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SHS Student Breaks High School Dive Record

Qualifies for Diving Nationals for second year in a row

With every step, hop and dive off the board, he zones in on the task at hand. With each ladder climbed and dive finished, he awaits the score. Some scores mean more than others, but one hit home with ninth-grade Syosset High School diver Nicholas Woska.

His nickname growing up was “Tigger” because like his bounce off the diving board, Woska never stopped bouncing off of anything.

Woska broke the long-standing high school 11-dive record by scoring a 366 in this year’s Nassau County High School Championship. SHS Alum Richard Gorle previously held the record but, tragically, passed away in a traffic accident last year.

‘The record is on the board at the school and it’s always been my goal to beat that,” Woska said. “I know that to the nearest tenth of a point what the record score is. I was going into that meet shooting to break that record.”

During this year’s season, Woska also broke the existing six-dive record of 186 by scoring a whopping 241 in a meet against Great Neck South. He broke the record numerous times during the season, but scored highest against GNS.

Entering only his third year as a diver, Nicholas has already competed in a number of regional events and scored high enough to qualify for the USA Diving Nationals last year.

“I was floored when I heard I qualified,” he said. “It’s a big accomplishment for me.”

Woska qualified but could not attend Nationals. True to his diving form, he qualified again this year. He wants to and plans to attend this year.

“This year I may go,” he said.

Woska commended his coaches Barry Grodin and head coach Chris Schleider. Schleider coached Woska since he was five.

“I was swimming on a little kids private team called the Stingrays for Chris Schleider since I was 5 or 7 years old,” Woska said. “I was always pretty good in the water and one day one of my friends convinced me to try out for diving.”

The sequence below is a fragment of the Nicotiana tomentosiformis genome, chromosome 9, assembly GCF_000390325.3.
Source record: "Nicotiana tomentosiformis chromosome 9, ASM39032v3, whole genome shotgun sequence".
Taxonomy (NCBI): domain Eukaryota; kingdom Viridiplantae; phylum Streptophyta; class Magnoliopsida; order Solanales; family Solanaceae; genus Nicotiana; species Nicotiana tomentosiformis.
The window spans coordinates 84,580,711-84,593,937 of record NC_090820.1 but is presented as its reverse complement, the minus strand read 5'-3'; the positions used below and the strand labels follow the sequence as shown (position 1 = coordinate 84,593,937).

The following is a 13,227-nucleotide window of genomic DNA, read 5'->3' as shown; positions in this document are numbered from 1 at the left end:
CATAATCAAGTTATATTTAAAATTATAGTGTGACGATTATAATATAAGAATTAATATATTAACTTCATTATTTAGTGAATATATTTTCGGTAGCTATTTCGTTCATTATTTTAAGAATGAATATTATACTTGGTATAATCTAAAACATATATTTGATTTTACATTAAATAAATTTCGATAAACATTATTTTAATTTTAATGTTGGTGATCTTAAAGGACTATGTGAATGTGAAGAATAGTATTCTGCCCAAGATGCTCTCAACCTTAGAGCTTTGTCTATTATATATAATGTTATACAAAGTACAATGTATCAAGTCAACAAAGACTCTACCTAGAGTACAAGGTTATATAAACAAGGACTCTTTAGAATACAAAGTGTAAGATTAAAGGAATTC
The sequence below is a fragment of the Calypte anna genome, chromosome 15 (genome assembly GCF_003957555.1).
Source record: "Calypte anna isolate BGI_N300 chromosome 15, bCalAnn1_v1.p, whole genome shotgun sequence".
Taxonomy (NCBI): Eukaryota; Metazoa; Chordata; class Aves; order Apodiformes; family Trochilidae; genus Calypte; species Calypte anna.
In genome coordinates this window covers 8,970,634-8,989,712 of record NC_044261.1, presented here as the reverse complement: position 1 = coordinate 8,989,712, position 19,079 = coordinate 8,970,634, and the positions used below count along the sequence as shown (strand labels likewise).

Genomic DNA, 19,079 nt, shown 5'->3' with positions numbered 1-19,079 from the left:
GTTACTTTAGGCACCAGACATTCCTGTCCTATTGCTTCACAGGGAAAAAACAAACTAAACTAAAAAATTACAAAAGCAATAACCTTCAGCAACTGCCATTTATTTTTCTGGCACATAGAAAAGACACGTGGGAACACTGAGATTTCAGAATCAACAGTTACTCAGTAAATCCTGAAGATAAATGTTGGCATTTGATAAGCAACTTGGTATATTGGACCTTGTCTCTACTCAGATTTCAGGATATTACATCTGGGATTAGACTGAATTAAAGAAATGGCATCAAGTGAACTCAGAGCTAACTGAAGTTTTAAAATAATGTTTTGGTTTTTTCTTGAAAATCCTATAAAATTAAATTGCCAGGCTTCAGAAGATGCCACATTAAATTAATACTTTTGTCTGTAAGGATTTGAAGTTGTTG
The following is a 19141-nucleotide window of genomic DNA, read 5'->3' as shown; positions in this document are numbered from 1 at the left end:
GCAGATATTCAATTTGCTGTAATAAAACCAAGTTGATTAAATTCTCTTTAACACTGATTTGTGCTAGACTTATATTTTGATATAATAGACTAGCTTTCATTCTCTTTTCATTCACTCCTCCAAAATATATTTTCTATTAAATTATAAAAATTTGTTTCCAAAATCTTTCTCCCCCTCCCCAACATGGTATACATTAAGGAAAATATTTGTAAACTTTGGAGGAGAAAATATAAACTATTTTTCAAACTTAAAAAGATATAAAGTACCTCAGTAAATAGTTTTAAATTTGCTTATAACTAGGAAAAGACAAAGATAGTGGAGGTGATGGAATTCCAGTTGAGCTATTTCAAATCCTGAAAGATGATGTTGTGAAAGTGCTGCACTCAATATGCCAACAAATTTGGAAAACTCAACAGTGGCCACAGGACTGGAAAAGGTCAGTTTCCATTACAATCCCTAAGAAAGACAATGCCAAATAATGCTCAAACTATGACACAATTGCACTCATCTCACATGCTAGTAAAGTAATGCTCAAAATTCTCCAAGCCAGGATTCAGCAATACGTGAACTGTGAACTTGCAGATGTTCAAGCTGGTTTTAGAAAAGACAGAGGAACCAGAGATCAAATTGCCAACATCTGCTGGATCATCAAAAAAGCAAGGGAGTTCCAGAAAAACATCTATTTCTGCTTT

Schleider told the Tribune that Woska is an extremely coachable, knowledgeable diver whose ceiling has not been reached yet.

“His work ethic is phenomenal,” Schleider said. “He does everything we ask of him. He’s very dedicated to the sport of diving and he has the whole world in front of him.”

Woska, unaware that diving was a commodity in Syosset, jumped at the chance to compete as a diver. One thing led to another, according to Woska, and Schleider put him on the varsity squad.

“I was a swimmer and our coach asked if anyone would like to try diving,” Woska said when asked how he got into diving. “I love to bounce so I thought I would give it a try. Syosset has a great dive coach in coach Grodin. He’s been coaching the team for over 40 years and really knows the sport. He is compassionate and patient with us. I love diving for him and the team.”

Woska also dives for the prestigious Long Island Divers coached by George Taylor. The ninth-grader says his work with Taylor translates to his performance for Syosset.

“That’s helped me a lot,” he said. “But I feel it’s a combination of both that has aided my development.”

Woska dives year-round with Taylor to hone his craft. His typical day is not the normal schedule of an average high school student.

He practices almost every day of the week and his schoolwork does not suffer for it.

“Monday to Friday, get up for school,” Woska stated, continuing, “usually I have practice [for Taylor] on Monday, Tuesday, Thursday and Friday and Saturday and Sunday most of the time. For my school team, I have practice every day after school during the week. It’s all planning.”

He originally was a dual athlete playing lacrosse, but had to choose one over the other. “I had too much diving involved and that’s what I want to do,” he said.

Woska already has his sights set on the future. He sees himself diving in college for Colorado University.

“That’s my main goal, to dive there,” he said.

“I’m just happy I found a sport that has great comradery among its participants,” Woska stated. “We root each other on and push each other to try harder dives and we do it because we love the sport.”

His father Thomas feels that his son has big days ahead.

“I’m really proud of him as a dad,” he said. “He is on his way to doing great things.”